Twelve years earlier to a different convention in the very same hall, Miller told national Democrats Bill Clinton was the man America needed. “We can’t all be born rich and handsome and lucky, and that’s why we have a Democratic Party,” he said.
It was precisely the kind of unpredictable behavior that earned the independent-minded ex-Marine the nickname “Zig-Zag Zell.” The moniker initially infuriated him but in later life he acknowledged there was some truth to it.
“I would be suspect of any politician who doesn’t change their mind on some issues,” he once acknowledged. But of his battle with fellow Democrats, which won him national attention and made his carping book, “A National Party No More,” a national best-seller, Miller insisted it was the party that had changed — not him.
His political career wasn’t without regrets. Miller failed in 1964 to unseat a popular north Georgia congressman and Miller later said he was ashamed of that race. That’s because at the time he voiced opposition to the Civil Rights Act and denounced President Lyndon Johnson as “a Southerner who has sold his birthright for a mess of dark pottage.”
A succession of state jobs followed, during which he worked both for the ultraconservative Gov. Lester Maddox and for Maddox’s political nemesis, progressive Gov. Jimmy Carter. Miller won the governorship in 1990 at age 58, easily defeating former Atlanta Mayor and ex-UN Ambassador Andrew Young in a Democratic runoff and then defeating Republican Johnny Isakson, who would succeed him 15 years later in the Senate.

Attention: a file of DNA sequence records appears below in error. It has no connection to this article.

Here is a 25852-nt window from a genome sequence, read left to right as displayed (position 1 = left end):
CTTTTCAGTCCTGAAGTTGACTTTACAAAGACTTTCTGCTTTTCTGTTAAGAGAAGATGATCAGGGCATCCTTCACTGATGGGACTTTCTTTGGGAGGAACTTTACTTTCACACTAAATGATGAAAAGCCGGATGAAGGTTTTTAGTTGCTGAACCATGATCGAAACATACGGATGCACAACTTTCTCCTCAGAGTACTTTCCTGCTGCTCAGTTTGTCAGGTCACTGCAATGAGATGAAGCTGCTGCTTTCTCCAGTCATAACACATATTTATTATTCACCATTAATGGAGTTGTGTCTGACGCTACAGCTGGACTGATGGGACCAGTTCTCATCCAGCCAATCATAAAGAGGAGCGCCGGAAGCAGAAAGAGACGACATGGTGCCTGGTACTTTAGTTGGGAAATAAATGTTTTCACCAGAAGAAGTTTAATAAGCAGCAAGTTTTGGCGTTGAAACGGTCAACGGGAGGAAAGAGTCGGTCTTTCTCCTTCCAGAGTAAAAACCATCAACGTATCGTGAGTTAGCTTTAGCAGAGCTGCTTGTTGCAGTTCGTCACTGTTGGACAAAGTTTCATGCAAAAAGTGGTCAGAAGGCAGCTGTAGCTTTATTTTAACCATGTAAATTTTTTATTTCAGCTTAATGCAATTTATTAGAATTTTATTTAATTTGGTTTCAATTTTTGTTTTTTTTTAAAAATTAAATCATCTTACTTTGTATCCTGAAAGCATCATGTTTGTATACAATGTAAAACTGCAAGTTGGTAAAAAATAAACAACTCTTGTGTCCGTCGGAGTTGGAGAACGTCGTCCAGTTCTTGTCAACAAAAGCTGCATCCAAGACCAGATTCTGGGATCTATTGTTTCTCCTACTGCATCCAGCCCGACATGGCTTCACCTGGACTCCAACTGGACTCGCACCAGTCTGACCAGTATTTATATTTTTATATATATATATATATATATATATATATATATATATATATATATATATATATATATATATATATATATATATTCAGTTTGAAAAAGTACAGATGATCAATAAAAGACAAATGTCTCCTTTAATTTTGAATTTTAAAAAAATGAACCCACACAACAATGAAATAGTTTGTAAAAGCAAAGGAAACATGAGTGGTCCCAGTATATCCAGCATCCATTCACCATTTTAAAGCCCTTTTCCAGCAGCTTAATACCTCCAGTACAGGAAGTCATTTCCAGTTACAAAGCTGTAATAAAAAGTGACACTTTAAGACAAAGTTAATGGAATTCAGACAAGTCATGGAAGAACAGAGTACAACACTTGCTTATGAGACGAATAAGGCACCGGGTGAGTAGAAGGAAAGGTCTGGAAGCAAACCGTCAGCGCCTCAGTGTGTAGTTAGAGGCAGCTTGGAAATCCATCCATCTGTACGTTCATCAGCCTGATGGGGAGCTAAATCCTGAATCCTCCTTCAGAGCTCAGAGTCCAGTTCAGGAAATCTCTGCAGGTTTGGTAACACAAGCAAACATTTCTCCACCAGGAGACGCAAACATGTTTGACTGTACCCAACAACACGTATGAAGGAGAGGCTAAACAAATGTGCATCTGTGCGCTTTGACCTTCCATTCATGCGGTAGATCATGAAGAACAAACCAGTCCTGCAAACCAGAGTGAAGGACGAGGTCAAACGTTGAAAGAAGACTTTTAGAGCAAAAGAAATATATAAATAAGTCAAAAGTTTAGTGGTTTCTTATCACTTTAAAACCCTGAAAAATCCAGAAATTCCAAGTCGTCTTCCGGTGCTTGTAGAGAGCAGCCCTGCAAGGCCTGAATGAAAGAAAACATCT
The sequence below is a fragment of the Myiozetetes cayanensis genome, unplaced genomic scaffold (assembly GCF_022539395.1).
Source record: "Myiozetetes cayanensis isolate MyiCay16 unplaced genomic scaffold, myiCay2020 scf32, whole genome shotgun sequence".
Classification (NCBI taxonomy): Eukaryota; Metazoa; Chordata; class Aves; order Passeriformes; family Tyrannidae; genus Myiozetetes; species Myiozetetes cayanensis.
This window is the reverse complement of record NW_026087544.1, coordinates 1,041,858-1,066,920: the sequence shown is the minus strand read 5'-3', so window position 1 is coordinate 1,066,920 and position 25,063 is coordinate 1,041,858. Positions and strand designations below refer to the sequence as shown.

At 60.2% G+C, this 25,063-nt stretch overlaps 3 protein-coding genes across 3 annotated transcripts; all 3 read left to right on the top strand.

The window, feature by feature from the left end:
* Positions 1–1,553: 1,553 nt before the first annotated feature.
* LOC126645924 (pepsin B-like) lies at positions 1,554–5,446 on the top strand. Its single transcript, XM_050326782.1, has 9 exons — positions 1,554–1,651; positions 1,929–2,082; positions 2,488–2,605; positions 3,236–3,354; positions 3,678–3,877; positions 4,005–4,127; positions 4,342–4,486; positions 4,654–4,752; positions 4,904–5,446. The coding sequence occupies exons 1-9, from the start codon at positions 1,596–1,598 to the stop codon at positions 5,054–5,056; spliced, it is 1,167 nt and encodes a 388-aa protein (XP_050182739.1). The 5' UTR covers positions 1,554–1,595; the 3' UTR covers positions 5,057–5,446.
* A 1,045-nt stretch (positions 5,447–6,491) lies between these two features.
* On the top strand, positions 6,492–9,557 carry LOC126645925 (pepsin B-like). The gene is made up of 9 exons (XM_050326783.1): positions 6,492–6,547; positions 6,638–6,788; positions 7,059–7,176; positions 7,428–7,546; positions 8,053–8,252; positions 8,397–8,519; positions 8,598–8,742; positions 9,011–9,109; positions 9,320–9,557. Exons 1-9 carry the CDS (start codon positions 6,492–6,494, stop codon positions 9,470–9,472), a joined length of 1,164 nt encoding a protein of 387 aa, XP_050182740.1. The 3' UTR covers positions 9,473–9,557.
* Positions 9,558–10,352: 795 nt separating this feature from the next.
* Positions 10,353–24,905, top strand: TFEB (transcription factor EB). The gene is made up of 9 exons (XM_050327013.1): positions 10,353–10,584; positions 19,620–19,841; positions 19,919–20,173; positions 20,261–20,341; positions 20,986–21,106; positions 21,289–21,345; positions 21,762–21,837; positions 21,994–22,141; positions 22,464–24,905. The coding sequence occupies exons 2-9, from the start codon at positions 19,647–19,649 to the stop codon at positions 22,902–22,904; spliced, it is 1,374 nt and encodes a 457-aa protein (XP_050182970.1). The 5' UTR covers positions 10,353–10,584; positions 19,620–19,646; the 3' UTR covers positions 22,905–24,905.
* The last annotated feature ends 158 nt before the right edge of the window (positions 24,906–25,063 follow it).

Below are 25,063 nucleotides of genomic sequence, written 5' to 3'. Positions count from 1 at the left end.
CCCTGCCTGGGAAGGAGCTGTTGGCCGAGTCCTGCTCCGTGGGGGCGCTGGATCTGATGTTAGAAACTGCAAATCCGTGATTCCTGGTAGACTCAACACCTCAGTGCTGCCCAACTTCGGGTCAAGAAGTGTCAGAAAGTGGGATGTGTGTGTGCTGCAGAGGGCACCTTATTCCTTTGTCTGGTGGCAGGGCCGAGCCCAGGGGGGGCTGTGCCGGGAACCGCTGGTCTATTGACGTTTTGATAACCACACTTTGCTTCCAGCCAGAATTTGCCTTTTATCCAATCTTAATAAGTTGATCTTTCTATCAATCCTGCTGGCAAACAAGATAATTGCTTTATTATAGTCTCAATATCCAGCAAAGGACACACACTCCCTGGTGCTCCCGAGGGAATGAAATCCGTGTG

His campaign had been keyed to implementing a lottery for education, an idea he had opposed years before but now embraced as a way to provide free college for anyone willing to work hard. He made good on his promise, earning first the Legislature’s support and then voter approval for his idea to use lottery revenue to pay for college tuition and fees for students who graduated from high school with a “B” average.
The program was a rousing success and its popularity probably saved him from defeat in 1994 when he sought re-election, despite an earlier statement that he would only serve one term and the firestorm he ignited in 1993 with an unsuccessful attempt to remove the fighting banner of the Confederacy from the state flag.